Mitochondrial Structure and Reactive Oxygen Species in Mammary Oncogenesis
Annual rept. 31 Mar 2005-30 Mar 2006
NORTHERN CALIFORNIA INST FOR RESEARCH AND EDUCATION SAN FRANCISCO
Pagination or Media Count:
Oxidative stress may play a role in human oncogenesis, including breast cancer. The mitochondria are most common sources of reactive oxygen species ROS responsible for most oxidative stress. This project evaluates the role of mitochondrial abnormalities in oxidative stress in breast cancer development. Transgenic mice harboring mutant mitochondrial Complex II subunit targeted in the mammary glands will be characterized in terms of mitochondrial functions, ROS production and oncogenesis. The effects of oxidative stress in other transgenic mouse models of breast cancer or predisposed mice will be generated by cross-breeding and analyzed in terms of their courses of oncogenesis in the presence or absence of the mitochondrial mutant transgene, and hence oxidative stress. This study should provide significant information regarding the role of oxidative stress in breast cancer development and progression, and insights on whether antioxidants are beneficial in prevention and treatment of such important cancer in women.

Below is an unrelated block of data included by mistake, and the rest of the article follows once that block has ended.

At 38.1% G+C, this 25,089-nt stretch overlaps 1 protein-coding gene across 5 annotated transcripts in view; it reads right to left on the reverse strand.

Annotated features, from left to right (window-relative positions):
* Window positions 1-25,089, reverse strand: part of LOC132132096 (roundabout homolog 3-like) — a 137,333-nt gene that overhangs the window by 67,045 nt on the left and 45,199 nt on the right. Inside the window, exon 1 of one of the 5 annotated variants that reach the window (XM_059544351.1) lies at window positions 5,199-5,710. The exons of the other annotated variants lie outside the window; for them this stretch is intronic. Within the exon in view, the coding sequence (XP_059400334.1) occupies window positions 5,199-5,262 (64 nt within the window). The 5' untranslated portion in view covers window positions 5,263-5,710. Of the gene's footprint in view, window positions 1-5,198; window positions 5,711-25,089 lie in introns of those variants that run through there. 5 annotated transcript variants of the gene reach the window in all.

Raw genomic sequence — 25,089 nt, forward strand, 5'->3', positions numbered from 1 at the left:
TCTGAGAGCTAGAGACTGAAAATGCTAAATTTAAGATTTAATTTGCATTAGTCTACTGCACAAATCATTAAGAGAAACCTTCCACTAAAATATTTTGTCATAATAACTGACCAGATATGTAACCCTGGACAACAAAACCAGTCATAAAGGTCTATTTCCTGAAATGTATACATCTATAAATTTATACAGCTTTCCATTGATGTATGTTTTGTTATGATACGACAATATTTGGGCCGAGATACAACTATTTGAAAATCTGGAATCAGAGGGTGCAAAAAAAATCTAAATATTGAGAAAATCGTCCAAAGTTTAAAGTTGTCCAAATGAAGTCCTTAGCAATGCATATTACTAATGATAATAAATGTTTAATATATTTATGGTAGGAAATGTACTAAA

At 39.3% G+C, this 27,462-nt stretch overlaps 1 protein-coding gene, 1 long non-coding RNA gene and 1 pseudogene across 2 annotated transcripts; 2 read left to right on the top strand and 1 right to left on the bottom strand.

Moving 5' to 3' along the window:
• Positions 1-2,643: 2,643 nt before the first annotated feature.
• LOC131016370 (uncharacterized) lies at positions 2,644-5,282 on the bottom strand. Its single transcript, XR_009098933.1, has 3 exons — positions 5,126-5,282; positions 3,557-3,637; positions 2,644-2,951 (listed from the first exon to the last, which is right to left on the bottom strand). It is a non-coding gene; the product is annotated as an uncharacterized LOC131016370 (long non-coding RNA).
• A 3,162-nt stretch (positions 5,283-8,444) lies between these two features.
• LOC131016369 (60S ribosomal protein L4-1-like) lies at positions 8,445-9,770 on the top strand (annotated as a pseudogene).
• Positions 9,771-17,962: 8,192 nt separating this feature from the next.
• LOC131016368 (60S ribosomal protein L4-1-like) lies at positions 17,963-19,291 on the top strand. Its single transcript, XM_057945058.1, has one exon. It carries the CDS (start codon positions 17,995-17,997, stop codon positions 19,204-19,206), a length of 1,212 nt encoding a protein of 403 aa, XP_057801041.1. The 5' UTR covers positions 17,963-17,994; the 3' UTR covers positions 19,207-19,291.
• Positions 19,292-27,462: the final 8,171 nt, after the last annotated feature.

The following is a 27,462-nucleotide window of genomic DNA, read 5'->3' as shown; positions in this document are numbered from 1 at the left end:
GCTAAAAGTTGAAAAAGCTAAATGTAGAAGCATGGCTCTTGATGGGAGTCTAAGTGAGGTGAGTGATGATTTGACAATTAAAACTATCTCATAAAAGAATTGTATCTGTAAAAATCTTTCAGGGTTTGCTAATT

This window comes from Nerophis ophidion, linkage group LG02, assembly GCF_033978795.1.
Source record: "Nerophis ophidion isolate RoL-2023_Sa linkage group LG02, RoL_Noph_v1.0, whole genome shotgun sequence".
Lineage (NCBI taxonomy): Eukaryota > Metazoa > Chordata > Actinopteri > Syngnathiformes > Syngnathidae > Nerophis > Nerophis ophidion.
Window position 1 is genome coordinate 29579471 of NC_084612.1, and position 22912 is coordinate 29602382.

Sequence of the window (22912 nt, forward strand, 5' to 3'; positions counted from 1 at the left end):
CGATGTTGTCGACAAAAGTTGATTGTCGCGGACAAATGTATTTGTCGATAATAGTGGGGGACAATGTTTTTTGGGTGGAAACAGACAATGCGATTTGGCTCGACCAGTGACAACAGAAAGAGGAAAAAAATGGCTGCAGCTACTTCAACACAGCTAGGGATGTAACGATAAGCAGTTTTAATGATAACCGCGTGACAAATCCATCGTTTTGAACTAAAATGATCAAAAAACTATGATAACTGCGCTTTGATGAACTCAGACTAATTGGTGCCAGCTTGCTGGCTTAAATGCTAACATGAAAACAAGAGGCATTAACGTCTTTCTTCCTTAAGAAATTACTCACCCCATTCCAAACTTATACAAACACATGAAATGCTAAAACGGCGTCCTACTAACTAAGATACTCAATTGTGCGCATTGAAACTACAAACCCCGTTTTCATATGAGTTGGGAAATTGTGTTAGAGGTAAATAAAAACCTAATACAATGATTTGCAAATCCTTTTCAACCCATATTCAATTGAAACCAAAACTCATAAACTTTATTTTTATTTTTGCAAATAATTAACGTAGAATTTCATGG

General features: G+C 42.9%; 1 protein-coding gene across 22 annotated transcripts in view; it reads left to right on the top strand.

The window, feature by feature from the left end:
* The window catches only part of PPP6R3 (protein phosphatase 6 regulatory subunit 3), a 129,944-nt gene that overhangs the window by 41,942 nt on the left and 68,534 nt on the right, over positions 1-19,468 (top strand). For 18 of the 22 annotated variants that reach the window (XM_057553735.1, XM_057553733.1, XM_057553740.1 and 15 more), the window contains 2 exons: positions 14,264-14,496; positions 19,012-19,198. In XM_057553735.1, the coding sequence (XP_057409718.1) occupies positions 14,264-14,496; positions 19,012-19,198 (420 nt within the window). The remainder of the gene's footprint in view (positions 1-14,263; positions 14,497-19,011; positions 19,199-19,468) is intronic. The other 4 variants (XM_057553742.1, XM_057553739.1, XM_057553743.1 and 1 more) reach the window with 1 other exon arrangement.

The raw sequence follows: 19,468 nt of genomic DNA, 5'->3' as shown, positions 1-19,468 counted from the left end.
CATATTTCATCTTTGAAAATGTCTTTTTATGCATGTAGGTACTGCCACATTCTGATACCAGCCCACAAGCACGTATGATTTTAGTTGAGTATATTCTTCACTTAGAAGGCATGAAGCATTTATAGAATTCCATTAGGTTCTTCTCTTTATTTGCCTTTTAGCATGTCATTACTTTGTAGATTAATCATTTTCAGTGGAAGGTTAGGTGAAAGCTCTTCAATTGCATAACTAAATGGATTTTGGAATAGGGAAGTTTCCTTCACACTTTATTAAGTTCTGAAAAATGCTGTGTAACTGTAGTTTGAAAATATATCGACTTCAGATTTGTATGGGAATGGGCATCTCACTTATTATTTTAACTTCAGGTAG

- Medicine and Medical Research